This is the first part of an ongoing series about female leaders in South Dakota.
A record number of women are running in midterm elections across the country, and according to a Pew Research Center study, the majority of Americans say having more women leaders in politics and business would improve everyone’s quality of life.
However, despite this positivity around women running for office, Pew Research Center reports that America is skeptical women will get these chances and that women are more cautious when it comes to running for office or applying for promotions.
From running for Student Government Association (SGA) president to running to be South Dakota’s first female governor, women do have a presence in South Dakotan politics. Organizations like Ready to Run South Dakota and Leaders Engaged and Determined (LEAD) South Dakota help women across the state become politically active.
Women leaders at USD
At USD, the current executive team of SGA is made up of four women and one LGBT+ male.
SGA President Josh Sorbe said the demographics of his executive team are intentional.
“It’s not a coincidence that our exec team is led by an LGBT male and four females, one being a woman of color, because when you look at the work that SGA does, it’s based on serving others,” Sorbe said. “Studies have shown that women in leadership positions tend to cater to those that they serve because they are emotion-driven and they really want to make sure that people feel welcome and feel needed. When you look at government, that’s government’s job.”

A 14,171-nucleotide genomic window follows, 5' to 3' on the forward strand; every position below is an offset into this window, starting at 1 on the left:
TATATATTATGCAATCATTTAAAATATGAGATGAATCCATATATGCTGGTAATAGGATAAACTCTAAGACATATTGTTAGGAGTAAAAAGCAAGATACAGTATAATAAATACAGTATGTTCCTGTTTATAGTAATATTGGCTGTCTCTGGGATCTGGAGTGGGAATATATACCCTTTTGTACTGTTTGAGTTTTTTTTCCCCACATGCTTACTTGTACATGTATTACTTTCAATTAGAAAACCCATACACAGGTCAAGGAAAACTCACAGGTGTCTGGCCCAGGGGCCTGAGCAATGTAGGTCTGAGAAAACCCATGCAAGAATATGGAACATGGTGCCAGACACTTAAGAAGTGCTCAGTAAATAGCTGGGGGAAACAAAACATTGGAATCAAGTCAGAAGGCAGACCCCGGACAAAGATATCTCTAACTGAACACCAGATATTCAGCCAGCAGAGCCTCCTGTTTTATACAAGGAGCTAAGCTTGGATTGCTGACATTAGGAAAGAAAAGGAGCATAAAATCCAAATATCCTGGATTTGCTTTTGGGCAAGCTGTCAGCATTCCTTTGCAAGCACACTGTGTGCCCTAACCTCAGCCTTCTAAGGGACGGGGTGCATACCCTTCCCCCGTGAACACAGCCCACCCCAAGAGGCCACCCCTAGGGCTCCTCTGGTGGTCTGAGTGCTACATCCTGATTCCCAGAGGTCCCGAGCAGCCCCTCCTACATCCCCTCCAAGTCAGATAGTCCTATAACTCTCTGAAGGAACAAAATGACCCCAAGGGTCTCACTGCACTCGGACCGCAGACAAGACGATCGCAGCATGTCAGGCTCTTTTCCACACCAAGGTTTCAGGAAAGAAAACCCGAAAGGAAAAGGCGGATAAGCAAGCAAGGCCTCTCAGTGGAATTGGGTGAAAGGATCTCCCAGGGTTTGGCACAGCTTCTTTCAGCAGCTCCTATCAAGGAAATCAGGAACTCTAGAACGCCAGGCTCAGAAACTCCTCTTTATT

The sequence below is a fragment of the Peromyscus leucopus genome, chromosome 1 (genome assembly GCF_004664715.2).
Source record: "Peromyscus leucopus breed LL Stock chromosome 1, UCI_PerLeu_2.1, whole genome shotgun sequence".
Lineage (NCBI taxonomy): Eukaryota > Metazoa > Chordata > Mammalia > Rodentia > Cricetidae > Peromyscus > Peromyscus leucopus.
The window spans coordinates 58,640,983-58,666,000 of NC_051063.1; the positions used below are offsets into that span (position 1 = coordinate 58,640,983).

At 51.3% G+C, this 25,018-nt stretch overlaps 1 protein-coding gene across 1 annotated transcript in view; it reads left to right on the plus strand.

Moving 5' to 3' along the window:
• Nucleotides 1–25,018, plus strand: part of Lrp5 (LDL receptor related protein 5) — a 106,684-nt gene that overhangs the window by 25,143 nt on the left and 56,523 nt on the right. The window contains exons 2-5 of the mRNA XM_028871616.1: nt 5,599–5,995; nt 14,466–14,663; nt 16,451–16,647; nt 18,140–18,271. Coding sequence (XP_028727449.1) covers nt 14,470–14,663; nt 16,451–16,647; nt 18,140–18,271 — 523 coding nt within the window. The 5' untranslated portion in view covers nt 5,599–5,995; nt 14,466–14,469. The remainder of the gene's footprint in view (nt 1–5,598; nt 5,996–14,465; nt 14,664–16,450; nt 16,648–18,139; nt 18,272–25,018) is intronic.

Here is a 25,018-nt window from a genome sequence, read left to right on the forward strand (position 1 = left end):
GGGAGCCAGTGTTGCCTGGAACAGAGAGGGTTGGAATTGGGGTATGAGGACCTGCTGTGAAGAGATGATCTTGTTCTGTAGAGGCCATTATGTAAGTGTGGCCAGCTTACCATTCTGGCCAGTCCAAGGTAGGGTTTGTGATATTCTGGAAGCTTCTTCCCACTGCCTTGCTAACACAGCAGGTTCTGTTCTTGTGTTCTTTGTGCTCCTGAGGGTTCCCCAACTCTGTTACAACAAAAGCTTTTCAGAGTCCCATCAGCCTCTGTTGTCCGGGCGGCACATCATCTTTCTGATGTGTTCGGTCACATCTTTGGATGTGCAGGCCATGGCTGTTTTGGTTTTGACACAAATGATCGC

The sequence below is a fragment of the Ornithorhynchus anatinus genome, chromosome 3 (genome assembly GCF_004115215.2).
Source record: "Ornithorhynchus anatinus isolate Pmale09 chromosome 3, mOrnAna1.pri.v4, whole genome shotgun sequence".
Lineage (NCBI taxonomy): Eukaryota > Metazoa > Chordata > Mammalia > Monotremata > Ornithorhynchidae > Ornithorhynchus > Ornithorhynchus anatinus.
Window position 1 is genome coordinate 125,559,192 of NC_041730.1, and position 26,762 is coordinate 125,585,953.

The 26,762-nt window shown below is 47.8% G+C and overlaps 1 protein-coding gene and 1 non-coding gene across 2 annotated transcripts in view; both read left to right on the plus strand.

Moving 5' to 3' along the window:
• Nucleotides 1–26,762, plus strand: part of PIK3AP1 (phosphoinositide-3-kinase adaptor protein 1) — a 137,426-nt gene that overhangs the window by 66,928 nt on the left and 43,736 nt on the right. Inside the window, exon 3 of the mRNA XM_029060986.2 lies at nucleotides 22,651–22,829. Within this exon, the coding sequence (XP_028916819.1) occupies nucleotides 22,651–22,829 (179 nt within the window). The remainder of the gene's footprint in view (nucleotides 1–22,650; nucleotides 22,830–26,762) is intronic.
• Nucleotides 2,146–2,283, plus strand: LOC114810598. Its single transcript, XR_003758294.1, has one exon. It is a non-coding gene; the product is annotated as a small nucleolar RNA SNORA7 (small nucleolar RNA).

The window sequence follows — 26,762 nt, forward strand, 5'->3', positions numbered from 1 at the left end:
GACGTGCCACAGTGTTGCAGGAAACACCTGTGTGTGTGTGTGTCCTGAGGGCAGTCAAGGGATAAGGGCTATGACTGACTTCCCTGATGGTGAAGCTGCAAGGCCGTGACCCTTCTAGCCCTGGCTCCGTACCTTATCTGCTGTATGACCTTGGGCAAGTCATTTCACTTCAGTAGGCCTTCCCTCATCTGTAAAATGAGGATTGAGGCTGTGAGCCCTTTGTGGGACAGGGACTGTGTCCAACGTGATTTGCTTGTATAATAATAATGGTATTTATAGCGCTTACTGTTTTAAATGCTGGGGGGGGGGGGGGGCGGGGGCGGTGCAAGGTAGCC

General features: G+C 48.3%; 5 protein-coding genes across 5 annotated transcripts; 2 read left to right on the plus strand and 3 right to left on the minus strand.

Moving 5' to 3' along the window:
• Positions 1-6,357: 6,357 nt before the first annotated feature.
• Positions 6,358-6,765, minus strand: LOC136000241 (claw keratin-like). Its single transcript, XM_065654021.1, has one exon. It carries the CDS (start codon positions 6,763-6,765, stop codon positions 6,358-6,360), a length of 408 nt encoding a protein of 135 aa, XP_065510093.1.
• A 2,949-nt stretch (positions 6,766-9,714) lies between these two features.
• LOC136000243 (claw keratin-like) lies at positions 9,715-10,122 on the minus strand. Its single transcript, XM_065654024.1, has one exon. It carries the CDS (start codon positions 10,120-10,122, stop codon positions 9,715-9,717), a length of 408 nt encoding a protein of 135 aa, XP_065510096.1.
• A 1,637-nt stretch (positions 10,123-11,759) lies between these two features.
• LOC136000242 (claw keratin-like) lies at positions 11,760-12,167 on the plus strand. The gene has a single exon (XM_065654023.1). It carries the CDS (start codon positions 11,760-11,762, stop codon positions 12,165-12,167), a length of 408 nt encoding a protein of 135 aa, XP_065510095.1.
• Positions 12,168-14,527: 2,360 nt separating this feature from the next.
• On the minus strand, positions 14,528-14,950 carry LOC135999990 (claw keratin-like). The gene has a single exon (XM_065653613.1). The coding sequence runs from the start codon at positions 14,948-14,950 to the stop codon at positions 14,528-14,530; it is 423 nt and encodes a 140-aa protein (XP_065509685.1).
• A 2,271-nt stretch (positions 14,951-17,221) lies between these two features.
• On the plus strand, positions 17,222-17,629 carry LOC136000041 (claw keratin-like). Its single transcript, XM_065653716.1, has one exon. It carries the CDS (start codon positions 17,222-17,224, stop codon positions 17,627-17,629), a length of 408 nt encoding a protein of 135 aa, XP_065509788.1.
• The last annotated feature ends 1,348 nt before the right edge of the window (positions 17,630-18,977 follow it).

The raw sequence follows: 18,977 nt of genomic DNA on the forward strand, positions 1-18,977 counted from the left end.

Before Sorbe’s term, the last two SGA presidents have been female.
Kim Grieve, vice president of student services and dean of students, said she has seen female leaders be successful and well received on campus.
“I have seen women step up into (SGA) presidencies and have a vision and be able to get buy-in for that vision from others. So I think they have been really strong leaders in SGA and I think there have been really strong leaders also in other student organizations,” Grieve said. “Certainly, women are taking a lot of leadership roles.”
Former SGA President Teagan McNary and current campaign manager for attorney general candidate, Randy Seiler said she felt being a woman made her more attentive to all student’s needs.